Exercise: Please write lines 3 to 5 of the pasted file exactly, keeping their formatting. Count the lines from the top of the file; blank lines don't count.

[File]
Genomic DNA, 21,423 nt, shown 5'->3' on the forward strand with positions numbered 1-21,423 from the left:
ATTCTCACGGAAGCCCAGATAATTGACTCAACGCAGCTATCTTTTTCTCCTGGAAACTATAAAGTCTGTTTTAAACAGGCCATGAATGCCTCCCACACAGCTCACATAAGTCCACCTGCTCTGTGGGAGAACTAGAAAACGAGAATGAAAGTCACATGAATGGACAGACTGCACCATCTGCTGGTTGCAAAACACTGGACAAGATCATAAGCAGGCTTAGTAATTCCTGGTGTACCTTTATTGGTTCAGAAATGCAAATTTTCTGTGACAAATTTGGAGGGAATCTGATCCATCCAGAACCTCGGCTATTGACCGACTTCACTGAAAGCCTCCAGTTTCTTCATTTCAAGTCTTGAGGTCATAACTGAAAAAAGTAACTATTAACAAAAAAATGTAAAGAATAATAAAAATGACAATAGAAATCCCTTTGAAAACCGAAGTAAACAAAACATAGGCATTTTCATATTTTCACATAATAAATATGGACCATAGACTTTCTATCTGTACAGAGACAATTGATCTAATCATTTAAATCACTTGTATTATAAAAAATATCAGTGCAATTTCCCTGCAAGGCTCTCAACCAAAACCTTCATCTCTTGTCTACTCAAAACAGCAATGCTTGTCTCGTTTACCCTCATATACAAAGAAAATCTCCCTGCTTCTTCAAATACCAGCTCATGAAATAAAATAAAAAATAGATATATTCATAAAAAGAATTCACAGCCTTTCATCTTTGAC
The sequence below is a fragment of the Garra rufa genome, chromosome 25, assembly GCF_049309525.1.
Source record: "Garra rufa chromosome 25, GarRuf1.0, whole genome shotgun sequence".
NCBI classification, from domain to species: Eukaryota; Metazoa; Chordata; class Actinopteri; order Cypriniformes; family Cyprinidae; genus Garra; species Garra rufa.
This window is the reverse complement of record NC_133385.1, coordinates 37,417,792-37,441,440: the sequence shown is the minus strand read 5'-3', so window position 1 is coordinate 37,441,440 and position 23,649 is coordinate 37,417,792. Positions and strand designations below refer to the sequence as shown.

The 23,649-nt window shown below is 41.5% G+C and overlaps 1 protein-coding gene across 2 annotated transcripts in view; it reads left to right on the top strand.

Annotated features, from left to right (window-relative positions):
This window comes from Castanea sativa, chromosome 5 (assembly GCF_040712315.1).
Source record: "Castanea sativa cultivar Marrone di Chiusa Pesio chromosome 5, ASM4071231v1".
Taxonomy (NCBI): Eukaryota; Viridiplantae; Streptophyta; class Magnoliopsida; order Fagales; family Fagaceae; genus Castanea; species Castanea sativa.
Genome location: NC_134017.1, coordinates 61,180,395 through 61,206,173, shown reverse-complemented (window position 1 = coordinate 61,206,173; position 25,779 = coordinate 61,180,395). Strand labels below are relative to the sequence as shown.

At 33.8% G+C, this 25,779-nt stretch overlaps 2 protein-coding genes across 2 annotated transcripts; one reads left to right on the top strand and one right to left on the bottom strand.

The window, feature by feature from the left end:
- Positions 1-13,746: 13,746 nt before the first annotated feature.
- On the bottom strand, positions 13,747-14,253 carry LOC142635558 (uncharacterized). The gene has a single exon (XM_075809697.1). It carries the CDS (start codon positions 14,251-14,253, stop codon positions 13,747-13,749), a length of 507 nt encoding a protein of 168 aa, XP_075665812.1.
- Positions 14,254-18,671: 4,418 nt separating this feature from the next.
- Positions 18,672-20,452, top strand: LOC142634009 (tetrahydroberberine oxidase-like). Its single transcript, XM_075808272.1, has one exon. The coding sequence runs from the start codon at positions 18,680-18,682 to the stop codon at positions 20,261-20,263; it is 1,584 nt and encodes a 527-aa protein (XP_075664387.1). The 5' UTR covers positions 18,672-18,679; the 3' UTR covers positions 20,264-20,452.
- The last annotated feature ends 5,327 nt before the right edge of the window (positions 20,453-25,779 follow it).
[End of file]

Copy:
The sequence below is a fragment of the Garra rufa genome, chromosome 25, assembly GCF_049309525.1.
Source record: "Garra rufa chromosome 25, GarRuf1.0, whole genome shotgun sequence".
NCBI classification, from domain to species: Eukaryota; Metazoa; Chordata; class Actinopteri; order Cypriniformes; family Cyprinidae; genus Garra; species Garra rufa.